Northern Wilds Magazine
The cozy little cabin on the hill high above the lake. | SUBMITTED
Along the Shore

A Bridge Across Generations

Putting in the dock each spring isn’t a bad job; it’s just a cold one. But all the summertime splashing, jumping and playing wouldn’t be possible without it. However, it wasn’t until after I graduated from college that I discovered our dock has an even better purpose.

One summer evening, after a busy day of playing in the water, I found myself alone with my grandma on the dock, dangling our toes in front of brave sunfish and sharing a pizza from the local pizza joint. We talked about all the usual stuff—family, fishing and other things—but the conversation took on a new twist. Grandma started talking about the history of her cabin on the lake. She told me how she used to bring my mother to the lake on summer weekends and how each year, she and my mother would rent a cabin here for a week at a time. Grandma fell in love with the lake and vowed if she ever found a place for sale on it, she’d buy it. And she did.

The previous owners of her cabin, the Niemis, were Finnish immigrants who chopped holes in the ice to bathe in the winter after sweating in the steamy sauna. In summer, the neighboring women came down to the lake to bathe every morning, then trudged back up the hill to their cabins to start breakfast while the men took their morning bath. When my grandparents sat down to work out the details of buying the cabin from the Niemis, Mrs. Niemi was so emotionally stirred that she leapt to her feet and tore up the paperwork. I see now why she was so attached to the place.

Grandma remembered when the mail at the lake was delivered by horses, and how there used to be lake trout in the lake’s deep, cold water until they were fished out decades ago. She rattled off all sorts of facts about the lake’s natural history as well.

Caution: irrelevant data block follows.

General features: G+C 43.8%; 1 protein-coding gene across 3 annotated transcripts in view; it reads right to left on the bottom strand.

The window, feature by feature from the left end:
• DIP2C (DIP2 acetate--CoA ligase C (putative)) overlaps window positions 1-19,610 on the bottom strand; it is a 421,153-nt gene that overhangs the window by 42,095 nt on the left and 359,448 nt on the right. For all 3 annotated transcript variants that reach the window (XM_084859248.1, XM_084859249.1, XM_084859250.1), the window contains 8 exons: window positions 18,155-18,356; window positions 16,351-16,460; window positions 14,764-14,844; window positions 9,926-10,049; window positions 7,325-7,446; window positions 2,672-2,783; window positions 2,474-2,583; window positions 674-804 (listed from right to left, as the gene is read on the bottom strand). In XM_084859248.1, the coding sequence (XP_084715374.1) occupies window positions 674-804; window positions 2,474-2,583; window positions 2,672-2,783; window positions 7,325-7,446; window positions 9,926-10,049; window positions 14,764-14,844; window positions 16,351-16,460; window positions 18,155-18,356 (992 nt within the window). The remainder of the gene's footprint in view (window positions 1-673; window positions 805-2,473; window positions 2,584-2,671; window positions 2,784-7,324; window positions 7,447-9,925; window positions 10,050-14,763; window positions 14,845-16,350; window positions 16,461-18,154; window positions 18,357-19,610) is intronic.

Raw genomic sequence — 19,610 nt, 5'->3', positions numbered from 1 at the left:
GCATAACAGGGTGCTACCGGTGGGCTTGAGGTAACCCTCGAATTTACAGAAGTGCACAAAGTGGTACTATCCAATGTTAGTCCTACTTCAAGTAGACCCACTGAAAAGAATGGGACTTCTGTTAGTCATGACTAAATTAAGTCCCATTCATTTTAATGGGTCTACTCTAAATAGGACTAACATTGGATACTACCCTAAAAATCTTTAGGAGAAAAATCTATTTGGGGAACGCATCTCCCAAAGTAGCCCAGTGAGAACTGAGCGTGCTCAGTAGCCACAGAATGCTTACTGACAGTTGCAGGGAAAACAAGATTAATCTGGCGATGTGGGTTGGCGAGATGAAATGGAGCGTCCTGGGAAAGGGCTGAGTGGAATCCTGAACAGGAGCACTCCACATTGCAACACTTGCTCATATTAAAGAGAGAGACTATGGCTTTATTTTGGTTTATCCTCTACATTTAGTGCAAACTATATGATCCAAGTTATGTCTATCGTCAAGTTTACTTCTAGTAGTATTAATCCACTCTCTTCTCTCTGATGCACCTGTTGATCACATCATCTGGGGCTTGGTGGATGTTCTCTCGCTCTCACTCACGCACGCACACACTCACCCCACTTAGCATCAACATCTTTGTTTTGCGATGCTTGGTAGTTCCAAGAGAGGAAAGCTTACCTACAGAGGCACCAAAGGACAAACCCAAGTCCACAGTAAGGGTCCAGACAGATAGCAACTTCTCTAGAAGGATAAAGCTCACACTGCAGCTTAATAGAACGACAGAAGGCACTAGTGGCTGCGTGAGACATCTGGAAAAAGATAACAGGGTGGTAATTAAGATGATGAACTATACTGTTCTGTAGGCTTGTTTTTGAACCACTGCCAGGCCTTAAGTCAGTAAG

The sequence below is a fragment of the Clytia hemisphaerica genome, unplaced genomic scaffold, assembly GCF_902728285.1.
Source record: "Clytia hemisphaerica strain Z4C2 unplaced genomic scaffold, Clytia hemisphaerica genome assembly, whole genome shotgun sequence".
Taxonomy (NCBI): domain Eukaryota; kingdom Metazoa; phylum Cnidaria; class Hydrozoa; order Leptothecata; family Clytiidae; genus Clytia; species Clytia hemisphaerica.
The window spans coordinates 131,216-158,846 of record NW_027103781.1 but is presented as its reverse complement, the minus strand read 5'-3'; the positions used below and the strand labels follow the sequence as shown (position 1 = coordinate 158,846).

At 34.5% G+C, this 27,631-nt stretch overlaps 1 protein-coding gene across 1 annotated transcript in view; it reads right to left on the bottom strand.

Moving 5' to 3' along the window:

Author Joe Shead sitting on the dock with his Grandma in the early 2000s. | SUBMITTED

It seemed as if Grandma felt an obligation to tell me everything she knew about the lake, and I didn’t interrupt her. I was too focused on her stories to even eat my pizza.

This spring, Grandma and I were alone at the lake again. I sat down next to her on a flat-topped boulder that used to be the first step onto our dock years ago, before we relocated it to where the beach was better for swimming a few yards away. Grandma immediately started in on the lake’s history again, telling me new stories.

In her most dramatic story, Grandma told me about my Grandpa, who died when I was just a boy. I knew that he used to be a delivery driver, but Grandma told me that previously, he was a detective who had a special talent for helping the poor and underprivileged. Grandma said that Grandpa loved his job and was very good at it, but one of the men whom he arrested framed him, forcing him out of his beloved work. Needless to say, I was amazed.

As Grandma continued on, she spoke of the history of her lakefront home, and she even showed me the yellowed, crinkled deed to her cherished property, which consists of about an acre of land, a cabin and a boathouse with a sauna above it. The cabin and the boathouse have remained unmodified for years. I wouldn’t say they’re rundown; rather, I think so many snowy winters filled with giggling children on sleds and lazy summers with suntanned swimmers have gone by that the buildings now have a timeless sense about them.

As for the sauna, when I was younger, I thought the old wooden building, with its shifting foundation and doors that won’t close tightly anymore, was just a place to store fishing poles and water toys. That’s what we used it for, anyway. But one summer, after I learned its real purpose, we cleared it out and re-stoked both the fire and the spirit of the Finnish relic for the first time in 20 years. Now we understand and appreciate what those Finnish immigrants knew all along.

In 2020 we celebrated our 50th year of owning the cabin. Sadly, we lost Grandma on Dec. 10 this year. She was 88.

It seems each spring, I’m always the one who is assigned to the deep side of the dock as we erect it over the frigid May waters. But I don’t mind. I no longer see our dock as just a platform to walk on. Nowadays, I see it as a bridge across generations.

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